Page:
Oct 23 2020
The volume of data we generate is expected to grow by an impressive 27 per cent a year, according to analyst firm IDC. To create value from this data, we must be able to process it into meaningful insights and clearly, data processing can no longer happen only in the cloud. The focus is now on generating insights where the data resides, in storage devices. This is what is driving the rapid development of computational storage.
Computational storage is all about making storage devices smarter to process the data directly where it is stored, on the drive. This approach reduces the movement of large amounts of data to external processing and delivers important benefits including reduced latency and bandwidth usage, increased security, and energy savings.
With computational storage, compute and storage are coupled to run applications locally on the data, reducing the processing required on the remote server, and reducing data movement. How does this work? Processors in the drive controller are dedicated to processing the data directly on that drive, which allows the remote host processor to work on other tasks. In a traditional compute system, the compute wants to do some processing on the data and therefore requests the data from the storage. In a computational storage system, the compute does not request data but an operation to be carried out on the data by the drive itself. As the data does not need to leave the drive, computational storage is a smart, secure, and energy-efficient solution for next-generation storage applications.
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The amount of data being stored and the number of workloads – software that works on the data to generate insight and value – is exploding. This growth is a huge challenge and computational storage will enable workloads to be moved to where the data is physically stored.
There are Computational Storage Drives (CSDs) already available, for example from NGD Systems and ScaleFlux, and many others with proof of concept products. Some use FPGAs to add compute but others have application processors to enable full Linux distributions.
Arm views on-drive Linux as key to the rapid adoption of CSDs. On a standard SSD, NVMe protocols send blocks of data to be stored on the drive and retrieve blocks of data from the drive on reads. However, the drive does not know that, for example, the ten blocks of data written actually make up a JPEG image. With Linux, the drive can ‘mount’ the file system that is stored on the drive and understand what the blocks of data on the drive are. A CSD needs this information to work autonomously on the data stored on the drive – for example classifying the images stored on the drive using ML.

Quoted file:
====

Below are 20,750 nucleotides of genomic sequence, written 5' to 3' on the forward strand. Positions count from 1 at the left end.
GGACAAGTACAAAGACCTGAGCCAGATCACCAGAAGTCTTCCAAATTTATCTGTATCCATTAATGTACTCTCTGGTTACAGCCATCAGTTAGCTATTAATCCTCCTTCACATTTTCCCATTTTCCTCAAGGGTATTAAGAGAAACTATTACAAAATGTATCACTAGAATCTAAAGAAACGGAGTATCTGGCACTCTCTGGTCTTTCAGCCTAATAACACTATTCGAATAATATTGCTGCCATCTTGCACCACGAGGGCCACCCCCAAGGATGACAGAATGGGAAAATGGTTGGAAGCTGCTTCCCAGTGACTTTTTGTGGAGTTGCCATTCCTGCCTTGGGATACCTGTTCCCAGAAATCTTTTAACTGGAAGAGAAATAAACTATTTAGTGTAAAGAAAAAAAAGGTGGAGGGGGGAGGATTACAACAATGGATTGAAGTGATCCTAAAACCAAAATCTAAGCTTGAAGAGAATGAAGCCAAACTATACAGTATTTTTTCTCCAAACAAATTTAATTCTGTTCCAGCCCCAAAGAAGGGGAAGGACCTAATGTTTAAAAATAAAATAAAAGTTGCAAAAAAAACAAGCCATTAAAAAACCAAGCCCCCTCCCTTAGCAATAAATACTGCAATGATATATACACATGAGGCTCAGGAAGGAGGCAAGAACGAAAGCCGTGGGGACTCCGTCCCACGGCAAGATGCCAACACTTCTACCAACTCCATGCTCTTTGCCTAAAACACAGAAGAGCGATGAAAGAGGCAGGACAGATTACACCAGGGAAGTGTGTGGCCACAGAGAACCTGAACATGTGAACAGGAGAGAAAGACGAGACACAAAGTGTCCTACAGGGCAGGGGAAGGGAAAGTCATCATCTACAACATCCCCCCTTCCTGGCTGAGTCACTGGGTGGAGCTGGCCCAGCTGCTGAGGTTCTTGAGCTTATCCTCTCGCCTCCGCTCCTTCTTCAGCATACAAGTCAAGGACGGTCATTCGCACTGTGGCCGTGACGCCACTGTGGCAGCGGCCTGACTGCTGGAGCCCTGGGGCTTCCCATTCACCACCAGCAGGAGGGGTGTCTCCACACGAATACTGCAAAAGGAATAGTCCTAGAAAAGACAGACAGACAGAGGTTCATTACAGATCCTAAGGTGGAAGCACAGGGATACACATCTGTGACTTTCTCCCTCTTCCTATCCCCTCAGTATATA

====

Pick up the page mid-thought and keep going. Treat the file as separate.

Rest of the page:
Linux enables storage players to leverage the huge Linux open source ecosystem and enables security and containerization, without having to re-invent new solutions. Linux also enables workloads to be easily migrated from the server onto the storage drive. It can be complex and time consuming to deploy CSDs that require deeply embedded code to be written or FPGAs to be programmed, which could impact deployment.
There are 44 companies involved in the SNIA technical working group that is defining the computational storage standards. CSDs will really take off when the standards exist. As more CSDs become available, the market will grow rapidly as it enables innovation through the local generation of valuable insights from the data stored on the drive. The key issue is generating insight and value from that data, and this is best done where the data resides, reducing latencies and bandwidth requirements.
An ethernet connected CSD that is running Linux is really just a mini server. It has internet connectivity, compute, memory and storage – and can be deployed anywhere storing and generating insight and value from that data. This brings huge potential for many markets and enables dramatic innovation.
With computational storage, data workloads are processed directly on the storage controller. This is critical to address the processing requirements of many ML or analytics applications, and opens huge opportunities across applications including IoT, ML and edge computing.
To name a few, computational storage can have a significant impact in:
If we take the transportation example, modern airplanes generate terabytes of data a day, and this data is usually offloaded for analysis. With computational storage, airlines can perform real-time data analysis directly on the drive, on the plane. Therefore, when a plane lands, this technology can help to ensure it’s safe for the next flight in 30 minutes or less, resulting in faster turnaround and better safety for passengers.
Computational storage enables us to maximize the benefits of data to organizations and to society. It puts processing power where it is needed and gives us quick and easy access to insights and value from data. Computational storage is evolving rapidly, and we can expect wider adoption and innovative applications in the coming years.